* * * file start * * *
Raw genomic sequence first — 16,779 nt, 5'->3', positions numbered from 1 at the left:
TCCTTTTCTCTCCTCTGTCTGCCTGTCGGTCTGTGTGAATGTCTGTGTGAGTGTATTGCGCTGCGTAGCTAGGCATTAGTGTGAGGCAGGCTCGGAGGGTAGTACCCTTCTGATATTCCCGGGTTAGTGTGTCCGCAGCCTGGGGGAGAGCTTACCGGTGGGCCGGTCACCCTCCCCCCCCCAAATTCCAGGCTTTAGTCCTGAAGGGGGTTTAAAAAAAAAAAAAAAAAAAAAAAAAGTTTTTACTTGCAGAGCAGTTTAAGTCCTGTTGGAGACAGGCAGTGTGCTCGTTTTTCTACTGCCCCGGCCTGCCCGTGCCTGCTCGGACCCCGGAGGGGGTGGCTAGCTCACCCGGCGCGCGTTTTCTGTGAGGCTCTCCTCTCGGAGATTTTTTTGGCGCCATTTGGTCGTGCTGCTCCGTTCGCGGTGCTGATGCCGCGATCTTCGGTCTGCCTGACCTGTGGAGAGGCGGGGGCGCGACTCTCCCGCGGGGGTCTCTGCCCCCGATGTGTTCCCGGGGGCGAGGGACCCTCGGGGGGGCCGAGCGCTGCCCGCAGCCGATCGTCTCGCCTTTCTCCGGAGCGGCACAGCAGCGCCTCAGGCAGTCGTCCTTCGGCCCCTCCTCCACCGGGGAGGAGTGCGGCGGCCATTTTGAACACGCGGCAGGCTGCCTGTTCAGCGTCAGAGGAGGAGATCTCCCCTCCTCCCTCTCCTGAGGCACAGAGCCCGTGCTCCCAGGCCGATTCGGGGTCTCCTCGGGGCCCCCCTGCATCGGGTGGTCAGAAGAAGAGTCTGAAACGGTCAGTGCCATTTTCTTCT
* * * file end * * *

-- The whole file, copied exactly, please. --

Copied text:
Raw genomic sequence first — 16,779 nt, 5'->3', positions numbered from 1 at the left:
TCCTTTTCTCTCCTCTGTCTGCCTGTCGGTCTGTGTGAATGTCTGTGTGAGTGTATTGCGCTGCGTAGCTAGGCATTAGTGTGAGGCAGGCTCGGAGGGTAGTACCCTTCTGATATTCCCGGGTTAGTGTGTCCGCAGCCTGGGGGAGAGCTTACCGGTGGGCCGGTCACCCTCCCCCCCCCAAATTCCAGGCTTTAGTCCTGAAGGGGGTTTAAAAAAAAAAAAAAAAAAAAAAAAAGTTTTTACTTGCAGAGCAGTTTAAGTCCTGTTGGAGACAGGCAGTGTGCTCGTTTTTCTACTGCCCCGGCCTGCCCGTGCCTGCTCGGACCCCGGAGGGGGTGGCTAGCTCACCCGGCGCGCGTTTTCTGTGAGGCTCTCCTCTCGGAGATTTTTTTGGCGCCATTTGGTCGTGCTGCTCCGTTCGCGGTGCTGATGCCGCGATCTTCGGTCTGCCTGACCTGTGGAGAGGCGGGGGCGCGACTCTCCCGCGGGGGTCTCTGCCCCCGATGTGTTCCCGGGGGCGAGGGACCCTCGGGGGGGCCGAGCGCTGCCCGCAGCCGATCGTCTCGCCTTTCTCCGGAGCGGCACAGCAGCGCCTCAGGCAGTCGTCCTTCGGCCCCTCCTCCACCGGGGAGGAGTGCGGCGGCCATTTTGAACACGCGGCAGGCTGCCTGTTCAGCGTCAGAGGAGGAGATCTCCCCTCCTCCCTCTCCTGAGGCACAGAGCCCGTGCTCCCAGGCCGATTCGGGGTCTCCTCGGGGCCCCCCTGCATCGGGTGGTCAGAAGAAGAGTCTGAAACGGTCAGTGCCATTTTCTTCT